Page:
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Prostate Cancer: Grading

To form your treatment plan, your health care team must learn more about your cancer. What do the cancer cells look like? Has the cancer spread beyond the prostate? Cells removed during biopsy will be viewed under the microscope. Treatment will depend on how the cells look (grade) and where they are located (stage).

Grading the cancer

A cancer is graded using tissue removed during a biopsy. A pathologist (a doctor who identifies diseases by studying cells and tissues) looks at this tissue under a microscope. He or she then determines the cancer’s grade, from 1 to 5. Low-grade cancers are more similar to normal tissue. High-grade cancers differ from normal tissue in the way cells are organized, and in cell size and shape. The higher the grade, the faster the cancer is likely to be growing. The pathologist will give a report to your urologist.

Illustration showing abnormal cells that still appear as rings in grade 1 or 2 of prostate cancer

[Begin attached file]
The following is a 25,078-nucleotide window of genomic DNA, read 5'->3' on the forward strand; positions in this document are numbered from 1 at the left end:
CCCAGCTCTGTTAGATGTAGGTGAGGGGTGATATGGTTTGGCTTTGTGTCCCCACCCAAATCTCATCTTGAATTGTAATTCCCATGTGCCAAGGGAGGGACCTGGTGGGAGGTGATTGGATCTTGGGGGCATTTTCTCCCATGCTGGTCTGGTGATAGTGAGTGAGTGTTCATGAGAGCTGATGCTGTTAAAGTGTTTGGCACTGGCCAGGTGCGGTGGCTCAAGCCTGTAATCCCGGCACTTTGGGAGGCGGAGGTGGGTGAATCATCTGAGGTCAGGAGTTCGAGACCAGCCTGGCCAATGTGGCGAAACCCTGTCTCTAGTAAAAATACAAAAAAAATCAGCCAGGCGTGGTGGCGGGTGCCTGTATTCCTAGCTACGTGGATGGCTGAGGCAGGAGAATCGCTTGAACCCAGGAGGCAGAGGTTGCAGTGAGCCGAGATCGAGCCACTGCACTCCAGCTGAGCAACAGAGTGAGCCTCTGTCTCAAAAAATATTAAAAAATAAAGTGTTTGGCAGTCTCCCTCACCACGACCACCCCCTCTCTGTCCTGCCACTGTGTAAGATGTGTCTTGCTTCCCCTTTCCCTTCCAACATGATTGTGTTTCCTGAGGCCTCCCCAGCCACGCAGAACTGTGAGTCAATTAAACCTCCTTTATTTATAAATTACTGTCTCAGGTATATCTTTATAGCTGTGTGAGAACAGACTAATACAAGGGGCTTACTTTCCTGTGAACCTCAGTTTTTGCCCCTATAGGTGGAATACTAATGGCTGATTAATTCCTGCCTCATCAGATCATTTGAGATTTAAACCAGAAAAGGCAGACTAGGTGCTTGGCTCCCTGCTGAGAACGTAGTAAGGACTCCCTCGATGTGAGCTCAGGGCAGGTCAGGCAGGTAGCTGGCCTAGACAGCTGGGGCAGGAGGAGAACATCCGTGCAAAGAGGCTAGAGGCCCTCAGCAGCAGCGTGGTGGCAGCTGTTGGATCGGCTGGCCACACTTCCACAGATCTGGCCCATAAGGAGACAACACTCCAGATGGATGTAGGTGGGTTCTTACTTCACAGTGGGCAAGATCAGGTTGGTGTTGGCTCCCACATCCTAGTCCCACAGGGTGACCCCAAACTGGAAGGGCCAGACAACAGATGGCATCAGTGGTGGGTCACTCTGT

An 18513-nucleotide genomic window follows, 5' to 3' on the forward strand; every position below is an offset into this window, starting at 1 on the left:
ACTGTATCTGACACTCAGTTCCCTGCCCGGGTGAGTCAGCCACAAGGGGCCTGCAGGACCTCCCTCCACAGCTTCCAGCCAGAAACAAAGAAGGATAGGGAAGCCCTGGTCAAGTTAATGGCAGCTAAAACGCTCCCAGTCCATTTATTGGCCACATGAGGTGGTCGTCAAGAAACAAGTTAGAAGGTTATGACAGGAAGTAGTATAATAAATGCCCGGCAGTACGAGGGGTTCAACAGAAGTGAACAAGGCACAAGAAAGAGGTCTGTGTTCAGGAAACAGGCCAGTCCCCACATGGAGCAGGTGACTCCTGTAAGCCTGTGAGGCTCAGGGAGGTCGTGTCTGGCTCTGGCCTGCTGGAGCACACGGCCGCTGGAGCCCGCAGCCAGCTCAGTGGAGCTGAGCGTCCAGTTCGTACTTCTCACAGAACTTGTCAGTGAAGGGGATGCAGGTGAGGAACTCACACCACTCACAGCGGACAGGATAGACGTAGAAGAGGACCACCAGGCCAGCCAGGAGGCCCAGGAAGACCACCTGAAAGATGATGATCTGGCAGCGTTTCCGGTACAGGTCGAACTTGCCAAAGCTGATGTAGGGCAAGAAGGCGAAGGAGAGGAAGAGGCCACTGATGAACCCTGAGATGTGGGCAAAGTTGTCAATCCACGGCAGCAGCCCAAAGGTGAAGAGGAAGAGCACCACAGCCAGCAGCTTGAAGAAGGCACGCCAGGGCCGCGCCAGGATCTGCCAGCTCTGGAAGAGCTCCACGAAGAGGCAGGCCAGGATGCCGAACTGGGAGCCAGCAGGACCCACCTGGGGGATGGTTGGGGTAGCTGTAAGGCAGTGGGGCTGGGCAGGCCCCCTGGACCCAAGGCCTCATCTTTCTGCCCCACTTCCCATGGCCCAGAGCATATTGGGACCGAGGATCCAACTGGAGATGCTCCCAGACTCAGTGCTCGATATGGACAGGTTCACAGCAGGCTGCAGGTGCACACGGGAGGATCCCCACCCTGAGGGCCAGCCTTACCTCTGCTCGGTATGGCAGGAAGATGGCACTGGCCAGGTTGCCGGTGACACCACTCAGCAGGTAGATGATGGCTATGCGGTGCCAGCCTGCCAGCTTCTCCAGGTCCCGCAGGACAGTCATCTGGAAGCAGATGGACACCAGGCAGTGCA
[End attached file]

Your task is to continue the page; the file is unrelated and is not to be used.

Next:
Illustration showing abnormal cells that vary in size and shape with fewer rings in grade 3 of prostate cancer

  Illustration showing abnormal cells that vary even more in size and shape in grade 4 or 5 of prostate cancer

Grade 1 or 2

Seen under a microscope, grade 1 or 2 cells are abnormal, but still appear to be organized in rings. This may indicate a slow-growing cancer.

Grade 3

Grade 3 cells vary more in size and shape. Fewer rings are visible. These cancer cells may grow more rapidly or still be slow growing.

Grade 4 or 5

Grade 4 and 5 cells form irregular closely packed rings or don’t form rings at all. They vary even more in size and shape than lower-grade cells. These grades indicate a fast-growing cancer.

The Gleason score

Often there is more than 1 cancer grade within a tumor. The 2 most common grades found in the tumor are added together to get the Gleason score (or sum), a number between 2 and 10. This score helps your urologist figure out the appropriate treatment for your prostate cancer. 


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